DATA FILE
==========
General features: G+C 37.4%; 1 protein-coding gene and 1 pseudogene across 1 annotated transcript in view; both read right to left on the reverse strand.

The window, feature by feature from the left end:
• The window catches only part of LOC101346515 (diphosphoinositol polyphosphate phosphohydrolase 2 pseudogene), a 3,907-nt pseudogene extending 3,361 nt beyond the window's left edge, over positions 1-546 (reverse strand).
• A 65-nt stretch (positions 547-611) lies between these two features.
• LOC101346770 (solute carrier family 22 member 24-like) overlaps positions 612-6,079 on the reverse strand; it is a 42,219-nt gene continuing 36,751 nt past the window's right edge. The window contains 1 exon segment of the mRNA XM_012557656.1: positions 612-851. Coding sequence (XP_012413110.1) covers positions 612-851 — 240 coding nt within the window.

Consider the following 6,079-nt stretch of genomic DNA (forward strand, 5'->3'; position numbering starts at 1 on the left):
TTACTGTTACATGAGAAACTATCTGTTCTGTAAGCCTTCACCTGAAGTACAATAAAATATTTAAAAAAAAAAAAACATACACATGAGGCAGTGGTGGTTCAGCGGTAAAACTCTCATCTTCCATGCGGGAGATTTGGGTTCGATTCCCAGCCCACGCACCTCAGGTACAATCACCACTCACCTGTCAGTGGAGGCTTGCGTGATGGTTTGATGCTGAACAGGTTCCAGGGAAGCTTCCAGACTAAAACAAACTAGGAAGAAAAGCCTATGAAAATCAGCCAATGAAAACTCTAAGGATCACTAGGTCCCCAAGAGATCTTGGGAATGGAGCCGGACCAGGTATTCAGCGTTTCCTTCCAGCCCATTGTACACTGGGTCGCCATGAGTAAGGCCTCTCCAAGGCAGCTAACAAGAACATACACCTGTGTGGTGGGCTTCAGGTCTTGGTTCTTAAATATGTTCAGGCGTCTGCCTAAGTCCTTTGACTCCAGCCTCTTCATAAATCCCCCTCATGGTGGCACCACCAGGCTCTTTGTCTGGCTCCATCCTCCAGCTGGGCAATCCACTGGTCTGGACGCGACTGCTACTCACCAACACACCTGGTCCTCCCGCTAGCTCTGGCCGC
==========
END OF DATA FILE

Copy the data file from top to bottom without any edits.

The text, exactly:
General features: G+C 37.4%; 1 protein-coding gene and 1 pseudogene across 1 annotated transcript in view; both read right to left on the reverse strand.

The window, feature by feature from the left end:
• The window catches only part of LOC101346515 (diphosphoinositol polyphosphate phosphohydrolase 2 pseudogene), a 3,907-nt pseudogene extending 3,361 nt beyond the window's left edge, over positions 1-546 (reverse strand).
• A 65-nt stretch (positions 547-611) lies between these two features.
• LOC101346770 (solute carrier family 22 member 24-like) overlaps positions 612-6,079 on the reverse strand; it is a 42,219-nt gene continuing 36,751 nt past the window's right edge. The window contains 1 exon segment of the mRNA XM_012557656.1: positions 612-851. Coding sequence (XP_012413110.1) covers positions 612-851 — 240 coding nt within the window.

Consider the following 6,079-nt stretch of genomic DNA (forward strand, 5'->3'; position numbering starts at 1 on the left):
TTACTGTTACATGAGAAACTATCTGTTCTGTAAGCCTTCACCTGAAGTACAATAAAATATTTAAAAAAAAAAAAACATACACATGAGGCAGTGGTGGTTCAGCGGTAAAACTCTCATCTTCCATGCGGGAGATTTGGGTTCGATTCCCAGCCCACGCACCTCAGGTACAATCACCACTCACCTGTCAGTGGAGGCTTGCGTGATGGTTTGATGCTGAACAGGTTCCAGGGAAGCTTCCAGACTAAAACAAACTAGGAAGAAAAGCCTATGAAAATCAGCCAATGAAAACTCTAAGGATCACTAGGTCCCCAAGAGATCTTGGGAATGGAGCCGGACCAGGTATTCAGCGTTTCCTTCCAGCCCATTGTACACTGGGTCGCCATGAGTAAGGCCTCTCCAAGGCAGCTAACAAGAACATACACCTGTGTGGTGGGCTTCAGGTCTTGGTTCTTAAATATGTTCAGGCGTCTGCCTAAGTCCTTTGACTCCAGCCTCTTCATAAATCCCCCTCATGGTGGCACCACCAGGCTCTTTGTCTGGCTCCATCCTCCAGCTGGGCAATCCACTGGTCTGGACGCGACTGCTACTCACCAACACACCTGGTCCTCCCGCTAGCTCTGGCCGC